the surface |
when i first started crafting i think i had "wide black surface" syndrome. i always felt this urge to photograph my products on dark surfaces - the coffee table, the couch, my bed - anything would suffice! maybe i thought it would contrast nicely, or maybe i like the colour black just a little too much. i want you to know that i am incredibly embarrassed to share these photos. and please keep in mind this is just about the photos and the set-up - maybe i'll talk about my product progression another day ;)
fake light |
i've always been a fan of lamplight vs. natural or fluorescent. i think it's romantic and moody and is generally easier on the eyes. so i guess i thought that soft unnatural light would be the best thing to illuminate my masterpieces. wrong!
and by photoshop...i think i actually mean 'paint' or 'preview' or 'iphoto.' the use of lamp lights etc. meant that there was a yellow cast over my photos. so i combatted this by using the tools provided by the aforementioned programs. lowering the sepia, cooling the temperature and adjusting the saturation until the image was truly black and white. they look so digital here it's practically cartoonish!
natural light |
so about a year after i opened my etsy shop, i decided to switch it up. i had spent some time looking at what worked for others. and though it was cliche and common, i decided that white backgrounds and natural light really do provide the best results. but i hadn't yet learnt about white balance...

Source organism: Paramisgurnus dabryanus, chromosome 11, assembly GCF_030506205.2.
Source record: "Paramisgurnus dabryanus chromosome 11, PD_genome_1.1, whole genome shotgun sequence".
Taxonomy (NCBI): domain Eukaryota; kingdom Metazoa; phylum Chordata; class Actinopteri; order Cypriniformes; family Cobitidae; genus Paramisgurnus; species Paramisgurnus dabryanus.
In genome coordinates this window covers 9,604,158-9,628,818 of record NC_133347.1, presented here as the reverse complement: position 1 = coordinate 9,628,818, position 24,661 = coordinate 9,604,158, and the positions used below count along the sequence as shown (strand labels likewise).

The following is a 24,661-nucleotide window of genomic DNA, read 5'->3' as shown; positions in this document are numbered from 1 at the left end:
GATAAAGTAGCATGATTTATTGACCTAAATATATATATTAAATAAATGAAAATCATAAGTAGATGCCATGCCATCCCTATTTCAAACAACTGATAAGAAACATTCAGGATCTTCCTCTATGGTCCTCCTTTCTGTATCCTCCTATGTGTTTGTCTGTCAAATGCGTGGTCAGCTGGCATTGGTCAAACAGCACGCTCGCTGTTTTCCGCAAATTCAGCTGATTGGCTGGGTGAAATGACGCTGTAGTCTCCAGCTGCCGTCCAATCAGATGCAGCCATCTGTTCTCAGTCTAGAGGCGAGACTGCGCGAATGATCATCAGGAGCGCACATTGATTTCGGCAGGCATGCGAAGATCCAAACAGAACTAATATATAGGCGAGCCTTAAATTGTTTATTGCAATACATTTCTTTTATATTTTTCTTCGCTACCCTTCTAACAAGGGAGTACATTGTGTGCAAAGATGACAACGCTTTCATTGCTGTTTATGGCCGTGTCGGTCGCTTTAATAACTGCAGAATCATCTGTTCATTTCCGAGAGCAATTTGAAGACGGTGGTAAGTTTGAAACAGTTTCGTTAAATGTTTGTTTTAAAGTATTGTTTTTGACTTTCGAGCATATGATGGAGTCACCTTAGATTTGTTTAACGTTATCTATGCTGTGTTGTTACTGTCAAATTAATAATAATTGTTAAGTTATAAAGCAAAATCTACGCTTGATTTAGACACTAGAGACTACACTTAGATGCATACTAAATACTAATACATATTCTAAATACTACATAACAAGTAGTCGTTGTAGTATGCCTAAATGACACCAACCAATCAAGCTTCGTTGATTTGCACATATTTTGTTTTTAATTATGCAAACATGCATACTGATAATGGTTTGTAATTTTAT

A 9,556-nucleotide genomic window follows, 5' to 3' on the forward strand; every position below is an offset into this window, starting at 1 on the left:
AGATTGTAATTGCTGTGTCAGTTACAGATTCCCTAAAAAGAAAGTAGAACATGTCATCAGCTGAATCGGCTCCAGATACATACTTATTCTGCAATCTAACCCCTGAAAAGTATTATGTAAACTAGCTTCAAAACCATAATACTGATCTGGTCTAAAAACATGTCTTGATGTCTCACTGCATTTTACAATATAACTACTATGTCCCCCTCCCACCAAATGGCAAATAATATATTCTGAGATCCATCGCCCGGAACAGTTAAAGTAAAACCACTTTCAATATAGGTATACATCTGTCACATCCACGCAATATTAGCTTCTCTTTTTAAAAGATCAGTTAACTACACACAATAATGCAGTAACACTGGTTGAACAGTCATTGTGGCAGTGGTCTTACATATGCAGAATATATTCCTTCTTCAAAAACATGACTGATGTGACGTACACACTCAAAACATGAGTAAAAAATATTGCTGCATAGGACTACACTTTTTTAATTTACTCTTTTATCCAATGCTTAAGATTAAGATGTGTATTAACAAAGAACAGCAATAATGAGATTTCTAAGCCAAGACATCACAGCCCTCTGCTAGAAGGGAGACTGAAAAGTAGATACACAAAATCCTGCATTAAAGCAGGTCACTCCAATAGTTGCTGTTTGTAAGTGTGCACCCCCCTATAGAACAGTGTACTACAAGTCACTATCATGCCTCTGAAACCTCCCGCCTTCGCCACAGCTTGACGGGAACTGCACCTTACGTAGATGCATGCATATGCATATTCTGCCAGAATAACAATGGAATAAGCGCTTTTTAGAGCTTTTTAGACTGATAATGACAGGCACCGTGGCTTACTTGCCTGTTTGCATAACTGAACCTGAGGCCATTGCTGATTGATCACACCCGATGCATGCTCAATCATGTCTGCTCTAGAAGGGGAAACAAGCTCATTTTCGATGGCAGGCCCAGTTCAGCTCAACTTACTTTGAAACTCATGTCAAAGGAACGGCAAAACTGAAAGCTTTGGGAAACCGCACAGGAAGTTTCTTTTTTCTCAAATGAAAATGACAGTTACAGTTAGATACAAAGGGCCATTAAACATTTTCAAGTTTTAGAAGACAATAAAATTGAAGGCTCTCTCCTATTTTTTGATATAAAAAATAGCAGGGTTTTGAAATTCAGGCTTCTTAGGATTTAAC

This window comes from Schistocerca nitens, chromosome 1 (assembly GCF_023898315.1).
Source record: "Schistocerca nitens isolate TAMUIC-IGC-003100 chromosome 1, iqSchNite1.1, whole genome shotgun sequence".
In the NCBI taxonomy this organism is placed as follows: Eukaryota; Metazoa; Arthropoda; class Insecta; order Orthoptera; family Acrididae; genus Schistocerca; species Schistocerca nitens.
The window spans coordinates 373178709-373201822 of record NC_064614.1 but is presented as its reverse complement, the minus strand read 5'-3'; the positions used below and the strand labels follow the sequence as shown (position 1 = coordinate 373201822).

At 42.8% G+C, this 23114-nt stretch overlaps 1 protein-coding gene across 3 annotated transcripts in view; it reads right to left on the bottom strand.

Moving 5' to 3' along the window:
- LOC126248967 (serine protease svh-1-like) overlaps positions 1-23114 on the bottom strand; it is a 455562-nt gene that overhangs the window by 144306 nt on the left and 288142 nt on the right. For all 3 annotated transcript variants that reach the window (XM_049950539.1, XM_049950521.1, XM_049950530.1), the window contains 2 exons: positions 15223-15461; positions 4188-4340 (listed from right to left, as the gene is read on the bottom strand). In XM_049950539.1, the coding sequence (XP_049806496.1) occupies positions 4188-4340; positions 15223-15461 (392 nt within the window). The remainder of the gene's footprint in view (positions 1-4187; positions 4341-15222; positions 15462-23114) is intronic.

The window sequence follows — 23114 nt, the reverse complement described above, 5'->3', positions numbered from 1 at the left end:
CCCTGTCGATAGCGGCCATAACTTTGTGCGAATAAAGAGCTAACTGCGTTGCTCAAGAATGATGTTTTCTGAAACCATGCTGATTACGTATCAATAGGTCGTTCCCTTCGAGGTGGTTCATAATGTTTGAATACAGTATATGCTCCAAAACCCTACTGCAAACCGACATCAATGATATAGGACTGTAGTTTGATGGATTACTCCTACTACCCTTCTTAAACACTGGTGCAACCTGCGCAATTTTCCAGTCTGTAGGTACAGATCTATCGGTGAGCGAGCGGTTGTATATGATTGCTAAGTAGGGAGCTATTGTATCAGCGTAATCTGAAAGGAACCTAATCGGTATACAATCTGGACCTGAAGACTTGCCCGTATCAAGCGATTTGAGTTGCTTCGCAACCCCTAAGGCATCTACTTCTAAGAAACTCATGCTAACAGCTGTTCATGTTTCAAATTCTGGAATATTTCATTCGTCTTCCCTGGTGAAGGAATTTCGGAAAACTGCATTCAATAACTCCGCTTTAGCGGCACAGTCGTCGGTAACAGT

i learned how to play with the various settings on my camera. but since i'm no expert (they say a true photographer can make a perfect photo right in the camera), i still use adjustments in iphoto and photoshop. sometimes things need more brightening than the weather allowed. and often i still get that slight blue cast (which i hate! hate!). so i fiddle a bit with the saturation...but you have to be careful not to go to far! regardless, i'm very proud of where my photos are at today (though of course there are still improvements to make!). it's hard to believe it took two years to get to this point: